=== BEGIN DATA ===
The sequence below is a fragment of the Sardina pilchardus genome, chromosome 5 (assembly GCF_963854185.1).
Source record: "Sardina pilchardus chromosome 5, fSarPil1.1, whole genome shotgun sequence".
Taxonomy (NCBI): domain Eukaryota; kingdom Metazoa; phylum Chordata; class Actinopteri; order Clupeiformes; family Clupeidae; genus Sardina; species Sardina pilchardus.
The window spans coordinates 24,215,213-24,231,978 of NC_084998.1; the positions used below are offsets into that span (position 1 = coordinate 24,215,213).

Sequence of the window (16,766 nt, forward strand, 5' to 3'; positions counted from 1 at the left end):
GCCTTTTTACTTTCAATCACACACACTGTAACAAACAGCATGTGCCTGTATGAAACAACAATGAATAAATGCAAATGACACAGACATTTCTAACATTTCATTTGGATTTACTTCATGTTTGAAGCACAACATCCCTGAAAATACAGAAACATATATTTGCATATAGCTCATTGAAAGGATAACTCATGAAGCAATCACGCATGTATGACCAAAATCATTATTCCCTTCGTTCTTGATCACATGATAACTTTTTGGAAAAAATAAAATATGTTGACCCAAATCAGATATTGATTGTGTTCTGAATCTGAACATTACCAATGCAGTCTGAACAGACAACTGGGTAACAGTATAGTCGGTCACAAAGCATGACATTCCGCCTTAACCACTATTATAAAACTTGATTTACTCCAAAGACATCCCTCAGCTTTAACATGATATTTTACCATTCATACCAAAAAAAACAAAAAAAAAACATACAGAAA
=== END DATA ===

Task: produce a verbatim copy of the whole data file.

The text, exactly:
The sequence below is a fragment of the Sardina pilchardus genome, chromosome 5 (assembly GCF_963854185.1).
Source record: "Sardina pilchardus chromosome 5, fSarPil1.1, whole genome shotgun sequence".
Taxonomy (NCBI): domain Eukaryota; kingdom Metazoa; phylum Chordata; class Actinopteri; order Clupeiformes; family Clupeidae; genus Sardina; species Sardina pilchardus.
The window spans coordinates 24,215,213-24,231,978 of NC_084998.1; the positions used below are offsets into that span (position 1 = coordinate 24,215,213).

Sequence of the window (16,766 nt, forward strand, 5' to 3'; positions counted from 1 at the left end):
GCCTTTTTACTTTCAATCACACACACTGTAACAAACAGCATGTGCCTGTATGAAACAACAATGAATAAATGCAAATGACACAGACATTTCTAACATTTCATTTGGATTTACTTCATGTTTGAAGCACAACATCCCTGAAAATACAGAAACATATATTTGCATATAGCTCATTGAAAGGATAACTCATGAAGCAATCACGCATGTATGACCAAAATCATTATTCCCTTCGTTCTTGATCACATGATAACTTTTTGGAAAAAATAAAATATGTTGACCCAAATCAGATATTGATTGTGTTCTGAATCTGAACATTACCAATGCAGTCTGAACAGACAACTGGGTAACAGTATAGTCGGTCACAAAGCATGACATTCCGCCTTAACCACTATTATAAAACTTGATTTACTCCAAAGACATCCCTCAGCTTTAACATGATATTTTACCATTCATACCAAAAAAAACAAAAAAAAAACATACAGAAA